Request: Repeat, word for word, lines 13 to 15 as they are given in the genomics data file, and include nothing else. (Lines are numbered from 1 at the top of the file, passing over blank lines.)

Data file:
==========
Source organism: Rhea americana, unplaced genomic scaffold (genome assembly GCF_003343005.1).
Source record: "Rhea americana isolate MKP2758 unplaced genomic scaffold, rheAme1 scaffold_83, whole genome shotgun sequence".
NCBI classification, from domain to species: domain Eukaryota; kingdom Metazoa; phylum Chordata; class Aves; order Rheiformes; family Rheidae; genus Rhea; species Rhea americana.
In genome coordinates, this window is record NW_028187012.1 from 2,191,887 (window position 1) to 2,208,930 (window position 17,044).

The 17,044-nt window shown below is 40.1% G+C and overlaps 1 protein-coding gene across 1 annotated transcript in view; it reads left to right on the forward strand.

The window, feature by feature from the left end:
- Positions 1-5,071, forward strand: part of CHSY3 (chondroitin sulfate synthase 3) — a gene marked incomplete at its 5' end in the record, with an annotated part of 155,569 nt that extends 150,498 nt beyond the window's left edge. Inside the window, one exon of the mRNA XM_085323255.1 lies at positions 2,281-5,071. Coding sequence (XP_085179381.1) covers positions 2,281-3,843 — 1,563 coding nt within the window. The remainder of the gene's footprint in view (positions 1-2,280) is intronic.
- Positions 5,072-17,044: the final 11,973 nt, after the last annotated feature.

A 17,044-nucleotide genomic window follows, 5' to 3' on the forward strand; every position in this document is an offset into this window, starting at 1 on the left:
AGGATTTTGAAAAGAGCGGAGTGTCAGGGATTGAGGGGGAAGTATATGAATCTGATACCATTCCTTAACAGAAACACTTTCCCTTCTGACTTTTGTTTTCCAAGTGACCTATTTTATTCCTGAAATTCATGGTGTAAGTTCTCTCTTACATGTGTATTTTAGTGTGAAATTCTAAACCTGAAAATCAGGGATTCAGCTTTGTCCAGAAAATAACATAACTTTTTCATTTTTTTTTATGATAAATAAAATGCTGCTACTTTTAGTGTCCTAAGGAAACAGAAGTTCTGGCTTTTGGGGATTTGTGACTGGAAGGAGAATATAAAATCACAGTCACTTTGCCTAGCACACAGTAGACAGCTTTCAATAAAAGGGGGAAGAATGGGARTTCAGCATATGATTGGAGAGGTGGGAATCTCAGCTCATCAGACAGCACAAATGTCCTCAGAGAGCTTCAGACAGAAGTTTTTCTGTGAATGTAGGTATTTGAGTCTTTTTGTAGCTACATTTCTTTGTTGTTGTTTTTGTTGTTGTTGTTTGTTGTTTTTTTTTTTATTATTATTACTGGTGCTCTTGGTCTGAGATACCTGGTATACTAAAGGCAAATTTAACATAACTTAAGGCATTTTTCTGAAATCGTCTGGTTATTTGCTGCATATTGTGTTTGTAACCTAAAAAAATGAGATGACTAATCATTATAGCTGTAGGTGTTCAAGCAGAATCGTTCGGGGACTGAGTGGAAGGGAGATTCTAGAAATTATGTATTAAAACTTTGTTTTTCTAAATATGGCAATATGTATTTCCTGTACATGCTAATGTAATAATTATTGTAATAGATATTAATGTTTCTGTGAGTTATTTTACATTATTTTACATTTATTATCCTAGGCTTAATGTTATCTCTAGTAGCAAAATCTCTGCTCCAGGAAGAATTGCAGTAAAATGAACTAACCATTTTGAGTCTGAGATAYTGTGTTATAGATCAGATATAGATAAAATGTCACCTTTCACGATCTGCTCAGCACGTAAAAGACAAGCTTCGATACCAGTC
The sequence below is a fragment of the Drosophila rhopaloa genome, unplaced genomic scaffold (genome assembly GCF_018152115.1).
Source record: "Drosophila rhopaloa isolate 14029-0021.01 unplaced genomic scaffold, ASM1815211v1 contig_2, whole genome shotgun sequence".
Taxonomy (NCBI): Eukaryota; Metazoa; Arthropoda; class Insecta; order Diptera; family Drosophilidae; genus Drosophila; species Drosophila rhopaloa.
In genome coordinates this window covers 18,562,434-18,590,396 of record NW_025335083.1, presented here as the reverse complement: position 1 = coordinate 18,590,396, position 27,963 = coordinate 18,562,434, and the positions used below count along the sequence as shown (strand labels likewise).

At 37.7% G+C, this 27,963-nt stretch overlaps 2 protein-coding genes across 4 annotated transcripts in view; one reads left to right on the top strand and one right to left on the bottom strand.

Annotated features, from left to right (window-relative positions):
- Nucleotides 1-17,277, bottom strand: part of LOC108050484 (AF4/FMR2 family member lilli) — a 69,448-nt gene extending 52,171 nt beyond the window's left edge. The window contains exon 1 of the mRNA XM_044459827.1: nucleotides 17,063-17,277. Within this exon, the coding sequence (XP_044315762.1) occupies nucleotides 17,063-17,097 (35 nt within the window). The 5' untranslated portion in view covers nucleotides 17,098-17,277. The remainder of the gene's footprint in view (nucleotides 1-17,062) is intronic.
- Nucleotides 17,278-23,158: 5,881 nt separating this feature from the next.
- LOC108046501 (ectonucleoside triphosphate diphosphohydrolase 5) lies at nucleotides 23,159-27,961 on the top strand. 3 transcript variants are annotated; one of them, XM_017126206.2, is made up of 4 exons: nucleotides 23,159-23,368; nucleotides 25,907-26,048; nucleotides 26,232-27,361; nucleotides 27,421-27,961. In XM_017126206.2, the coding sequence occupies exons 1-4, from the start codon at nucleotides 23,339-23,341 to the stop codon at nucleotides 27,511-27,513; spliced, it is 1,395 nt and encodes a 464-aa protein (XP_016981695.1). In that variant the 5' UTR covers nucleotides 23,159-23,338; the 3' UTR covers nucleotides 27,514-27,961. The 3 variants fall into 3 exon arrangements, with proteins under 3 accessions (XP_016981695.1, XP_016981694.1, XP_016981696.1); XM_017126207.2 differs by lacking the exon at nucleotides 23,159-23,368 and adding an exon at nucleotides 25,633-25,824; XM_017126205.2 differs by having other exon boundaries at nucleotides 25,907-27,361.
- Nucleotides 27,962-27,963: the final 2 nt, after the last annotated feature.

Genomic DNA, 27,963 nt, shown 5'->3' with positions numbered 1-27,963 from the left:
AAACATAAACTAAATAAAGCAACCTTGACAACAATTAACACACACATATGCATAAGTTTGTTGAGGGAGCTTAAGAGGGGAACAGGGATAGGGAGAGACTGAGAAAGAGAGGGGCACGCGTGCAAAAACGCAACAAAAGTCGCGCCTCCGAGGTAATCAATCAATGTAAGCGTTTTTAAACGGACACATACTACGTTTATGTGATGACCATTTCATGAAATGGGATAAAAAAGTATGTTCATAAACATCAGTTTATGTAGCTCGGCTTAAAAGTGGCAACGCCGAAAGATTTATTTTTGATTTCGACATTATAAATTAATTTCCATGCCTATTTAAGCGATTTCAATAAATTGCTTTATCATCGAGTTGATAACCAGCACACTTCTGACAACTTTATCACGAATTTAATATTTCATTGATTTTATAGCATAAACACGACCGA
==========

Taxonomy (NCBI): Eukaryota; Metazoa; Arthropoda; class Insecta; order Diptera; family Drosophilidae; genus Drosophila; species Drosophila rhopaloa.
In genome coordinates this window covers 18,562,434-18,590,396 of record NW_025335083.1, presented here as the reverse complement: position 1 = coordinate 18,590,396, position 27,963 = coordinate 18,562,434, and the positions used below count along the sequence as shown (strand labels likewise).

At 37.7% G+C, this 27,963-nt stretch overlaps 2 protein-coding genes across 4 annotated transcripts in view; one reads left to right on the top strand and one right to left on the bottom strand.